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Depression in young-onset type 2 diabetes

16th November 2022
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Depression is more common in those diagnosed with type 2 diabetes under the age of 40 than those diagnosed later in life. These findings from UK and USA data, reported in a recent issue of Diabetologia, highlight the need for clinicians to screen for depression, particularly in younger people diagnosed with type 2. Dr Susan Aldridge reports.

People with type 2 diabetes are at higher risk of depression than those without the condition. Meta-analyses of the literature suggest that the global prevalence of depression in type 2 diabetes has risen from 20% in 2007 to 32% in 2018. This is important, because depression in type 2 diabetes is associated with poorer adherence to treatment, lower quality of life and increased risk of both complications and mortality.

So, the connection between type 2 diabetes and depression is well known, but what is less clear is whether depression is more likely when someone is diagnosed at a younger age. So-called young-onset type 2 diabetes (YOD) – diagnosed between ages 18 and 39 – is on the increase in many countries, particularly the UK and USA. This is a matter of concern, because YOD is a more aggressive phenotype, with early development of complications. And as they age, with the longer duration of type 2, they are more likely to develop mental health problems and both microvascular and macrovascular complications, with a higher rate of hospitalisation than those with usual-onset type 2, which is diagnosed at age 40 and above. 

The relationship between age at diagnosis and risk of depression in type 2 is complex and needs further research to support effective management in primary care and to reduce healthcare costs. There is also the question of whether the presence of comorbidities like retinopathy and heart disease at diagnosis further increases the risk of depression.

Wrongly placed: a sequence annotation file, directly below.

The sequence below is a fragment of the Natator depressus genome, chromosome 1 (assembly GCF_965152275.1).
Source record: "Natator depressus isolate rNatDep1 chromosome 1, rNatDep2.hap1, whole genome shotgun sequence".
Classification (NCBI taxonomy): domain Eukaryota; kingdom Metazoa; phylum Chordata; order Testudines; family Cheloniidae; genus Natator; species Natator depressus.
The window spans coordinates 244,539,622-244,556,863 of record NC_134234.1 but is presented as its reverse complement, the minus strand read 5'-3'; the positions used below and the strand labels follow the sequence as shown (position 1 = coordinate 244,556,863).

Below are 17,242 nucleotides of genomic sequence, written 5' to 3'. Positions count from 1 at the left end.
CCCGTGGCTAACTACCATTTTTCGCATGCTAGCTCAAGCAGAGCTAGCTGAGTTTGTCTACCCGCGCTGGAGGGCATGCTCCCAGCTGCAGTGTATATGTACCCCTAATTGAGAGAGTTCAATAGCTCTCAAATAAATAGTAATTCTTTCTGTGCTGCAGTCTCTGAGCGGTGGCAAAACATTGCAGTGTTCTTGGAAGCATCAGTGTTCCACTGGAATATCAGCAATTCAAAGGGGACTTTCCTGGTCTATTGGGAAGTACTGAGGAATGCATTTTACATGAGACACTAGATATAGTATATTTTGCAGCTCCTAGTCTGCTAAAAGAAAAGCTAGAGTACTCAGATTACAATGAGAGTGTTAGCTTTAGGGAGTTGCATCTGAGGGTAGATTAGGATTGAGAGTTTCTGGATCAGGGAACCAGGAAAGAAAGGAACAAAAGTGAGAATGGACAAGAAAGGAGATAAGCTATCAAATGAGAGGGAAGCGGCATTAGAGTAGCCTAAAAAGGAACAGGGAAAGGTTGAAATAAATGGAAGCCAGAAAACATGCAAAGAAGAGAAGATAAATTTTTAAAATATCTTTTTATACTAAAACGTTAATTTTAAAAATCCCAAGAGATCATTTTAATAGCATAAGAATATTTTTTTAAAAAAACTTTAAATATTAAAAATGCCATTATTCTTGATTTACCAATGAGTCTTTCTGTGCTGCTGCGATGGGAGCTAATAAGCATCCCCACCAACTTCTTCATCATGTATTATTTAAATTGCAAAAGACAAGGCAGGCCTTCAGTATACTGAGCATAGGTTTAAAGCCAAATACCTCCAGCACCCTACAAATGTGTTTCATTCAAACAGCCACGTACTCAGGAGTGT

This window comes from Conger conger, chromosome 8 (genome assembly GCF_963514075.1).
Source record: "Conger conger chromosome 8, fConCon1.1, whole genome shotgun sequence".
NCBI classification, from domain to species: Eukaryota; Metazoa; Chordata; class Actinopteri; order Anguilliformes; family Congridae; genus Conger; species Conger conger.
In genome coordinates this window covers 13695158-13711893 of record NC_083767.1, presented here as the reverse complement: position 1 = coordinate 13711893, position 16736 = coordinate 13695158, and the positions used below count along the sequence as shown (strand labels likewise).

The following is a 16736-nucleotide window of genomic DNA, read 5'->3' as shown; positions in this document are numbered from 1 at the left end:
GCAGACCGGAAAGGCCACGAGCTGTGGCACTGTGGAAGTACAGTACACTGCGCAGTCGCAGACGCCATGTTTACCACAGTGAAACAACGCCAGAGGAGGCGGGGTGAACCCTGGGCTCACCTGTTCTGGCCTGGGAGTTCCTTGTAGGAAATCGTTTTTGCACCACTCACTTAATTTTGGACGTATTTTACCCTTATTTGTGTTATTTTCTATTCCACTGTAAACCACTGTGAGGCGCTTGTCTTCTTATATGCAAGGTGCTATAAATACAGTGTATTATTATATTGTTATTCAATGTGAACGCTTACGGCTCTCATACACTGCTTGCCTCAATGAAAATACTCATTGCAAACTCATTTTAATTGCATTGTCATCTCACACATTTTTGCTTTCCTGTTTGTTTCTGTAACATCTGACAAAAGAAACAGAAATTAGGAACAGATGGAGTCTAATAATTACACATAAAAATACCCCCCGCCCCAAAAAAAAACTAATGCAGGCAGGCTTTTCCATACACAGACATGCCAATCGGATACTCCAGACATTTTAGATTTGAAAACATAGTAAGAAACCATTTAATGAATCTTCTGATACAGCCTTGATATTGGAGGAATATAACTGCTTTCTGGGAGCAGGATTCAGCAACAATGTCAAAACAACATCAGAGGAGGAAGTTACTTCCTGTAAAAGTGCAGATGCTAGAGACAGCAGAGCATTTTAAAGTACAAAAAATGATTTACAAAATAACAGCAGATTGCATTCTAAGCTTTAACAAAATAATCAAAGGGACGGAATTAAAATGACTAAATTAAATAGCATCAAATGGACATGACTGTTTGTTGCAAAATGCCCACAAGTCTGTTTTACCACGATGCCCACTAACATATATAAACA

Accordingly, Sanjoy Paul and colleagues at the University of Melbourne, together with William Polonsky, a leading expert in diabetes psychology, have carried out a study which compares the risk of depression in YOD and usual-onset diabetes and whether this is affected by the presence of comorbidities. They also looked at time trends in depression across the age groups. They drew upon electronic medical records (EMRs) from primary care from both the USA and the UK for their data. A total of 230,932 people from the UK and 1,143,122 people from the USA were included in the study. Comorbidities recorded were any cardiovascular disease, microvascular disease, obesity or cancer. The presence of comorbidities, as expected, was highest in the 70–79 group at 70% (UK)/65% (USA) and, in the YOD group, it was 36%/59%.

Trends in depression

The prevalence of depression has gone up over all age groups with type 2 diabetes, in both the UK and the USA, with annual increase rates of 3.8%/2.8%. A similar trend was noted for incidence rates. 

In both the UK and the USA, YOD was associated with a higher risk of developing depression than usual-onset diabetes. In the UK, men with YOD had a 23 to 57% higher risk of depression compared with those who were older. The corresponding figure for women was a 20 to 55% higher risk. These increased risks were similar whether or not comorbidities were present at the time of diagnosis. In the USA, the increased risk for YOD was 5 to 17% in men and 8 to 37% for women, again compared with usual-onset diabetes.